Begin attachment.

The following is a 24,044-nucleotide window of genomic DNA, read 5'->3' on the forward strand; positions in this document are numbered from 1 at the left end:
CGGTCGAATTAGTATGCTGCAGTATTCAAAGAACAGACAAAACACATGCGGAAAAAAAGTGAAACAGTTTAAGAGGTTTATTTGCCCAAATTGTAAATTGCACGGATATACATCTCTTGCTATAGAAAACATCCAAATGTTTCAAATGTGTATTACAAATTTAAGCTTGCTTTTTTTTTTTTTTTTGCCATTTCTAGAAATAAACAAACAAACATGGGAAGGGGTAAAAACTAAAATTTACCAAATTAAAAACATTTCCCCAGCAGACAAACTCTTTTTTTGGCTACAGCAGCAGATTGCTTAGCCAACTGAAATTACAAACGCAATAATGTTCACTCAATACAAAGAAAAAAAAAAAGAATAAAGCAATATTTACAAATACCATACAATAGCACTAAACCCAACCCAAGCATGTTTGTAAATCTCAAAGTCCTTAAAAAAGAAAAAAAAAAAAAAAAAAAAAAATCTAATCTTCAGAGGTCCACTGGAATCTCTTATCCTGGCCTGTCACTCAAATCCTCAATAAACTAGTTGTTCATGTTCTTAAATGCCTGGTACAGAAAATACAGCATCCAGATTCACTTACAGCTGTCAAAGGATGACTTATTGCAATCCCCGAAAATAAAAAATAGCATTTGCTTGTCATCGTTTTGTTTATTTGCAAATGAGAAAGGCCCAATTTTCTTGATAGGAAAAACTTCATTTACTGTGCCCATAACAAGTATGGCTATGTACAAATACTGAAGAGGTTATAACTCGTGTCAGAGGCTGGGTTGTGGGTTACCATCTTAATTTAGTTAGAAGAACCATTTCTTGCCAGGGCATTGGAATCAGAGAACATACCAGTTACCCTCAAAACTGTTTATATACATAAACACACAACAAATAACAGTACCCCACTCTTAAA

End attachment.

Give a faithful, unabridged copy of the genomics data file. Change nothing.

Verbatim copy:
The following is a 24,044-nucleotide window of genomic DNA, read 5'->3' on the forward strand; positions in this document are numbered from 1 at the left end:
CGGTCGAATTAGTATGCTGCAGTATTCAAAGAACAGACAAAACACATGCGGAAAAAAAGTGAAACAGTTTAAGAGGTTTATTTGCCCAAATTGTAAATTGCACGGATATACATCTCTTGCTATAGAAAACATCCAAATGTTTCAAATGTGTATTACAAATTTAAGCTTGCTTTTTTTTTTTTTTTTGCCATTTCTAGAAATAAACAAACAAACATGGGAAGGGGTAAAAACTAAAATTTACCAAATTAAAAACATTTCCCCAGCAGACAAACTCTTTTTTTGGCTACAGCAGCAGATTGCTTAGCCAACTGAAATTACAAACGCAATAATGTTCACTCAATACAAAGAAAAAAAAAAAGAATAAAGCAATATTTACAAATACCATACAATAGCACTAAACCCAACCCAAGCATGTTTGTAAATCTCAAAGTCCTTAAAAAAGAAAAAAAAAAAAAAAAAAAAAAATCTAATCTTCAGAGGTCCACTGGAATCTCTTATCCTGGCCTGTCACTCAAATCCTCAATAAACTAGTTGTTCATGTTCTTAAATGCCTGGTACAGAAAATACAGCATCCAGATTCACTTACAGCTGTCAAAGGATGACTTATTGCAATCCCCGAAAATAAAAAATAGCATTTGCTTGTCATCGTTTTGTTTATTTGCAAATGAGAAAGGCCCAATTTTCTTGATAGGAAAAACTTCATTTACTGTGCCCATAACAAGTATGGCTATGTACAAATACTGAAGAGGTTATAACTCGTGTCAGAGGCTGGGTTGTGGGTTACCATCTTAATTTAGTTAGAAGAACCATTTCTTGCCAGGGCATTGGAATCAGAGAACATACCAGTTACCCTCAAAACTGTTTATATACATAAACACACAACAAATAACAGTACCCCACTCTTAAA